Before digital computing took over completely, analog computing was dominant for a short while. An analog computer is based on the creation of a model which represents the problem to be solved. But mathematical models of problems can be created of ( almost ) any problem and these models can be implemented on a digital computer. A digital computer is nothing more than a convenient, fast, Turing Machine or equivalent thereof, i.e. the URM or Abacus. And from Mathematical Logic ( Goedel ) we know that these systems have its limitations. It is theoretically impossible to create a program that solves all mathematical problems. - But physicists and biologists say ( and why should we disagree? ) that we -are- computer ( brain ) controlled machines.
Is that a paradox? Humans can do more than computers, we can solve mathematical problems, in fact we -created- the concept of a 'Turing Machine'. This leads us to Roger Penrose. In The Emperor's New Mind, 1999 he claims that artificial intelligence in computers is impossible. He argued that the human brain must exploit a type of physics that he described as 'non-computable'. By this he means beyond algorithmic computing, and thus digital computing.
A picture that keeps fascinating me is that of a predator bird flying high over its prey before, at a carefully -chosen- moment, it makes the dive and following kill. And this is all done with a tiny bird brain. The best comparable thing made by humans thus far is the drone. A huge flying case loaded with bombs operated by a battery of digital computers assisted by human -computers-. Although humans have created a model of a flying bird, it is operated by a human computer on the ground.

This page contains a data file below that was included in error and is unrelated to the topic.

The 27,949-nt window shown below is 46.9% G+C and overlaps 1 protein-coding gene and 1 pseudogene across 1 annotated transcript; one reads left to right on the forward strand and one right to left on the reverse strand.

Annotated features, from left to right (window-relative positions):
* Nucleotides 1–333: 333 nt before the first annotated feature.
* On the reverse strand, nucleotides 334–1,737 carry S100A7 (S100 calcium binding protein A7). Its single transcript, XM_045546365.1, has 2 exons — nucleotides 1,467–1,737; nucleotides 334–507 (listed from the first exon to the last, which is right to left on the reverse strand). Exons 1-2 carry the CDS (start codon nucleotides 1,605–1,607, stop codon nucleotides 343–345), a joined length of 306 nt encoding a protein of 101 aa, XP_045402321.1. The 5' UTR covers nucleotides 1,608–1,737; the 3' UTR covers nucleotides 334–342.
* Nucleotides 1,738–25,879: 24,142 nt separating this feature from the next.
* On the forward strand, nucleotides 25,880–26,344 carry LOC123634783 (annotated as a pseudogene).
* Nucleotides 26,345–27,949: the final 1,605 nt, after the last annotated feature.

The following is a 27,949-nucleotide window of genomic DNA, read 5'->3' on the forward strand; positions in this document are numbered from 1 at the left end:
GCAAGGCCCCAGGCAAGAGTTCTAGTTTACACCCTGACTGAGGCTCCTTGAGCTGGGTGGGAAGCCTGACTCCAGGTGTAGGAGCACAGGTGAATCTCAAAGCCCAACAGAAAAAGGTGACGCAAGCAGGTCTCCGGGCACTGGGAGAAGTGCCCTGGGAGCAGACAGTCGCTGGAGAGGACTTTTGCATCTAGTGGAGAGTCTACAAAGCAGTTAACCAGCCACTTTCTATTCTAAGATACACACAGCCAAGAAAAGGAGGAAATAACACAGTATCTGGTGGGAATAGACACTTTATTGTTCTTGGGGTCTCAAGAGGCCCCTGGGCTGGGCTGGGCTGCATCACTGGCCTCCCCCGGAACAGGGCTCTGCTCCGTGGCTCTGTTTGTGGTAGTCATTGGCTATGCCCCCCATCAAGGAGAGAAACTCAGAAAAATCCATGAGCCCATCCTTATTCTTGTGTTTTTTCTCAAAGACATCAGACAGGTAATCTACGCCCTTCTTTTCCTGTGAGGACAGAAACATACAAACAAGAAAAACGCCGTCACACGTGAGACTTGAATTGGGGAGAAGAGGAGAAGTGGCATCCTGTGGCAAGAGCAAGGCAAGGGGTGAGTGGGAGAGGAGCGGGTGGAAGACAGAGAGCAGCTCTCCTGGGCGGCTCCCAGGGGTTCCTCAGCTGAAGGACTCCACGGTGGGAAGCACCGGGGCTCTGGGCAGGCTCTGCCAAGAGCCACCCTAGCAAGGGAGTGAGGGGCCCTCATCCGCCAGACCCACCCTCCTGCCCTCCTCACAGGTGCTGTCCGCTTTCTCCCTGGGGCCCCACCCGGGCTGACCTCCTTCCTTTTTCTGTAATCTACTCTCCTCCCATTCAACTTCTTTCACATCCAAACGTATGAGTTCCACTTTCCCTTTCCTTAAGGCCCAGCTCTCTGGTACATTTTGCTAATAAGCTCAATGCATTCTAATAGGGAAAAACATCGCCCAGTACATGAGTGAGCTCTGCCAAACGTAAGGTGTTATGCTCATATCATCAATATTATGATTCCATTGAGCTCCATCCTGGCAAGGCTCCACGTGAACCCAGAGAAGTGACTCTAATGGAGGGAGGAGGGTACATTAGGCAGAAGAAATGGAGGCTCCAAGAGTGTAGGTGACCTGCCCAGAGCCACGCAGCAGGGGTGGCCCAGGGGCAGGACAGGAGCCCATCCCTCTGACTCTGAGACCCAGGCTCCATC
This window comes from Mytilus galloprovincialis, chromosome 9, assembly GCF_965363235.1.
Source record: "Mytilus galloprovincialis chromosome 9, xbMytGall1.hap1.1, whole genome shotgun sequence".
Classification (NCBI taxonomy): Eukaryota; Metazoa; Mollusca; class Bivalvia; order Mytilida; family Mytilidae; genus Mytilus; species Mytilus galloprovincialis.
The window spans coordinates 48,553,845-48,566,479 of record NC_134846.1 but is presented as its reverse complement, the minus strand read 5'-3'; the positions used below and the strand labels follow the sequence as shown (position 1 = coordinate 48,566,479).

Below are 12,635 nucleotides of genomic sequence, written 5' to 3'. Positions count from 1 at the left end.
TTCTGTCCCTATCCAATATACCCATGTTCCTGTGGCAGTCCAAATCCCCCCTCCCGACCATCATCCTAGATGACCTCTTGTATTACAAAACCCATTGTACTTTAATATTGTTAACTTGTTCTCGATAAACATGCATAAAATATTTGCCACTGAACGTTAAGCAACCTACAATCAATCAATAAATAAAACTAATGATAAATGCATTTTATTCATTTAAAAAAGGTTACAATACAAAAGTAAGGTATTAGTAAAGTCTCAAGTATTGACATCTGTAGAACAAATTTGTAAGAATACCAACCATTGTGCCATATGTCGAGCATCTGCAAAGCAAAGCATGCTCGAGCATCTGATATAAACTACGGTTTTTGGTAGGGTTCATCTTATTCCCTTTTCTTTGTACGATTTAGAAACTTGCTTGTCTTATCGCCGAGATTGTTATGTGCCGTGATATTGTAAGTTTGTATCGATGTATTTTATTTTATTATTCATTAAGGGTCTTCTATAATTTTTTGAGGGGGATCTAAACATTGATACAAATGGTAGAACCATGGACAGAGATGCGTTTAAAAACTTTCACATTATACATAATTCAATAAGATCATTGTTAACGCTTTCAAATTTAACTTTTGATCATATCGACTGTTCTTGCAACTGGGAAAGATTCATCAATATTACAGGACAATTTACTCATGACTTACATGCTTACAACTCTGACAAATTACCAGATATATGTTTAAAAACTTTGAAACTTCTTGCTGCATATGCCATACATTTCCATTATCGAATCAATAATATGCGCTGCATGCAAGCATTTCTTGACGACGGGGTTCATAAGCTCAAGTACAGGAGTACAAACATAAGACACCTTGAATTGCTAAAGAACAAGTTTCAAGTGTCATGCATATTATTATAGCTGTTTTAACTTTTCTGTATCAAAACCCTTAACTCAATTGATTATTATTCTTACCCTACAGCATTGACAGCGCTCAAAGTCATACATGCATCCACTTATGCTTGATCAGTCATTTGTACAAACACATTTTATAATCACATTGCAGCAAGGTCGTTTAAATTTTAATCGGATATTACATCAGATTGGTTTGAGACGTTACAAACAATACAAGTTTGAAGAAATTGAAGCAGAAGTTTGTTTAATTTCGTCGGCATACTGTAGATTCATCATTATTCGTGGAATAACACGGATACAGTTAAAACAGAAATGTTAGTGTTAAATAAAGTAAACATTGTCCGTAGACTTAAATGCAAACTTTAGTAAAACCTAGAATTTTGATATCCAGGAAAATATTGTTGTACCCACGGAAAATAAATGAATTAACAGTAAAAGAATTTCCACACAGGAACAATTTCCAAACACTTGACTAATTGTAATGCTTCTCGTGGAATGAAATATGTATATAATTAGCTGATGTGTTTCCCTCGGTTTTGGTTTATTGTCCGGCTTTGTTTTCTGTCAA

Analog computers were special purpose computers, designed to solve one specific problem. A predator bird will never be able to learn new behavior, it cannot be trained to live with chickens. Not immediately anyaway, if ´evolution´ made the bird.
Let me summarize before this turns into a rant.
- There are other models of computing than the Turing machine, i.e. analog computing, brain computing.
- Digital computing is superior over analog computing, brain computing is superior over digital computing.
- Analog and digital computing are human creations we fully understand.
- We don't understand brain computing (yet?).
- Mathematical logic and computability theory study algorithmic ( digital ) computing.
Goedels theorems are somewhat like Russell's paradox in set theory. Goedel's incompleteness theorems are statements about logic and number theory deduced in and with the rules of logic.
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